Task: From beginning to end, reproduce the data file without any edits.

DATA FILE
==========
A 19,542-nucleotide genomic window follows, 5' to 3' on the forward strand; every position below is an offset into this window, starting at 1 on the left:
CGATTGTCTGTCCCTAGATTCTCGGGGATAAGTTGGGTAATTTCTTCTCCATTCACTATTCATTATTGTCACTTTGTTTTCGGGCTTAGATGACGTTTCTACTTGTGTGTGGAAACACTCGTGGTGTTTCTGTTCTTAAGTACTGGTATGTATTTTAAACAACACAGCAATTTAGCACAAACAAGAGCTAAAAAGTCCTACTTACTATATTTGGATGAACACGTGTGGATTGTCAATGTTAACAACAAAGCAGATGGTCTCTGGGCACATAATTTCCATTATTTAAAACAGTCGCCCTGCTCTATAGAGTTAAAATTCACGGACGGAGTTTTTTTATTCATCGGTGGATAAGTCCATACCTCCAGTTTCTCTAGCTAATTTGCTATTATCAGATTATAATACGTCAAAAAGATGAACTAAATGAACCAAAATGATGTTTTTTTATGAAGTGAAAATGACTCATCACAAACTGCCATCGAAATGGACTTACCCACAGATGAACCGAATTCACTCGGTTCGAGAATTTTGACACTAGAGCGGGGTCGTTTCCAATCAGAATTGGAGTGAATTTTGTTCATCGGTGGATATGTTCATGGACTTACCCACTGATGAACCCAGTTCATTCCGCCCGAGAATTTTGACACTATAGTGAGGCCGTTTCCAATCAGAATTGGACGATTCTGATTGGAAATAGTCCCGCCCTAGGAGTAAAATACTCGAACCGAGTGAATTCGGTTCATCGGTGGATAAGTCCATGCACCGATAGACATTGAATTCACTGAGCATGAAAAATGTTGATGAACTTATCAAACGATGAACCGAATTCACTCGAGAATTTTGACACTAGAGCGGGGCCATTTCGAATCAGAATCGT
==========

A 19,542-nucleotide genomic window follows, 5' to 3' on the forward strand; every position below is an offset into this window, starting at 1 on the left:
CGATTGTCTGTCCCTAGATTCTCGGGGATAAGTTGGGTAATTTCTTCTCCATTCACTATTCATTATTGTCACTTTGTTTTCGGGCTTAGATGACGTTTCTACTTGTGTGTGGAAACACTCGTGGTGTTTCTGTTCTTAAGTACTGGTATGTATTTTAAACAACACAGCAATTTAGCACAAACAAGAGCTAAAAAGTCCTACTTACTATATTTGGATGAACACGTGTGGATTGTCAATGTTAACAACAAAGCAGATGGTCTCTGGGCACATAATTTCCATTATTTAAAACAGTCGCCCTGCTCTATAGAGTTAAAATTCACGGACGGAGTTTTTTTATTCATCGGTGGATAAGTCCATACCTCCAGTTTCTCTAGCTAATTTGCTATTATCAGATTATAATACGTCAAAAAGATGAACTAAATGAACCAAAATGATGTTTTTTTATGAAGTGAAAATGACTCATCACAAACTGCCATCGAAATGGACTTACCCACAGATGAACCGAATTCACTCGGTTCGAGAATTTTGACACTAGAGCGGGGTCGTTTCCAATCAGAATTGGAGTGAATTTTGTTCATCGGTGGATATGTTCATGGACTTACCCACTGATGAACCCAGTTCATTCCGCCCGAGAATTTTGACACTATAGTGAGGCCGTTTCCAATCAGAATTGGACGATTCTGATTGGAAATAGTCCCGCCCTAGGAGTAAAATACTCGAACCGAGTGAATTCGGTTCATCGGTGGATAAGTCCATGCACCGATAGACATTGAATTCACTGAGCATGAAAAATGTTGATGAACTTATCAAACGATGAACCGAATTCACTCGAGAATTTTGACACTAGAGCGGGGCCATTTCGAATCAGAATCGT